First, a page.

So, How Much Is This Great Future Going To Cost Us?
Just as the EIA has given us a set of production forecasts to work with, so have they given us some price projections. Moving from current price levels, oil is projected to reach $130/bbl in 2030, certainly a modest projection given some of the more histrionic forecasts of the recent past. Gas movements are not as great, since transport costs are more important for natural gas than for oil. The projected year 2030 Henry Hub price is $8.17/mmbtu.
With no changes in federal tax policy for corporate profits (you have to start somewhere), and with royalty rates staying at current levels (but paid in money, not in kind), federal receipts from upstream oil and gas operations should fall by $118 billion by 2019 ($87 billion if the tax increases on oil gas are fully effective). By 2030 the cumulative reduction in federal take from the oil and gas industry will be more than $780 billion under current administration policies. In fact, the loss of federal revenue in 2020 alone will be more than 10% greater than the total expected take from the administration tax increases over its ten year lifetime. By 2030 the annual loss of federal revenue will fall into the range of $70 billion.
This analysis is extremely conservative in its assumptions. Losses to states, probably in the range of $100 billion through 2030, and the beneficial economic effects of job creation and expanding supply chains in the upstream industry have been ignored here (but not in the ICF study).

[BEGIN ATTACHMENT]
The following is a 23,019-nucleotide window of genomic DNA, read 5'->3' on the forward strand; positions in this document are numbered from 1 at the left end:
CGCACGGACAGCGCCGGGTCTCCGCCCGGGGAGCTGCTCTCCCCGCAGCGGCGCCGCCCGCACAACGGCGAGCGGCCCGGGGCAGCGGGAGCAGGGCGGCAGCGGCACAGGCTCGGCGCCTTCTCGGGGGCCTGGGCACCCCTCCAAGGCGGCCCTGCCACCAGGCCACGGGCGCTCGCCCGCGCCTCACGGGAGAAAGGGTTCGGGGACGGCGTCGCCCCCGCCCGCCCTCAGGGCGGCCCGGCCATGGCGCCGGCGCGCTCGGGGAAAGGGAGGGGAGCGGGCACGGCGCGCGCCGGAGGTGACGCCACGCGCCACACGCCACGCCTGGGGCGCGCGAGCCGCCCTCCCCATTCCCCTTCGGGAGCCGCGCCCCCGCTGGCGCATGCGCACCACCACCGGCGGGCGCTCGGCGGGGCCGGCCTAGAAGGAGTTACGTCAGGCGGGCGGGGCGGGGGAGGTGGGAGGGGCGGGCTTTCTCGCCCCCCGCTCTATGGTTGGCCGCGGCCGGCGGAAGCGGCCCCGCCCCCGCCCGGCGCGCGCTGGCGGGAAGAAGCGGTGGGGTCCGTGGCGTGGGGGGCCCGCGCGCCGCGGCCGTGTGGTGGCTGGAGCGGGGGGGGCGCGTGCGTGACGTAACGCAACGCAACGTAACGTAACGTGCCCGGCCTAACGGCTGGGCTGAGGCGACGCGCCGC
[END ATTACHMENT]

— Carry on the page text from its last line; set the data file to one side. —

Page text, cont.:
Restrict Today, Repent Tomorrow
Even in the EIA’s unrestricted forecast, domestic oil production does not quite get to 60% of projected 2030 demand. So the idea that dressing in the barbed wire of production restrictions could be good for us, even if we are broke and running unsustainable trade deficits, seems to run counter to the common sense of reasonable cost oil supplies for domestic markets. For gas, the justification for additional production restrictions is even more absurd; given that gas is certainly the cleanest transition to high tech energy sources of the future. Restricting its availability not only costs money, about $19 billion through 2019, but also puts our energy supply at the mercy of every neighborhood organization in the country that fears an LNG regasification plant in the county. There are only so many such facilities that we can plant on the Baja “energy farm” in Mexico.
At some point our creditors will also pipe up – suggesting gently or not, that we effect an attitude change about extractive industries given our burgeoning national debt, a great deal of it attributable to restrictions on domestic oil and gas production. Perhaps before we get the full IMF (International Monetary Fund) treatment from China and other creditors demanding a loosening of restrictions on oil and gas output (and perhaps suggesting that the creditors’ companies be the ones to undertake those activities), we should think a little more about funding our own nights out in New York.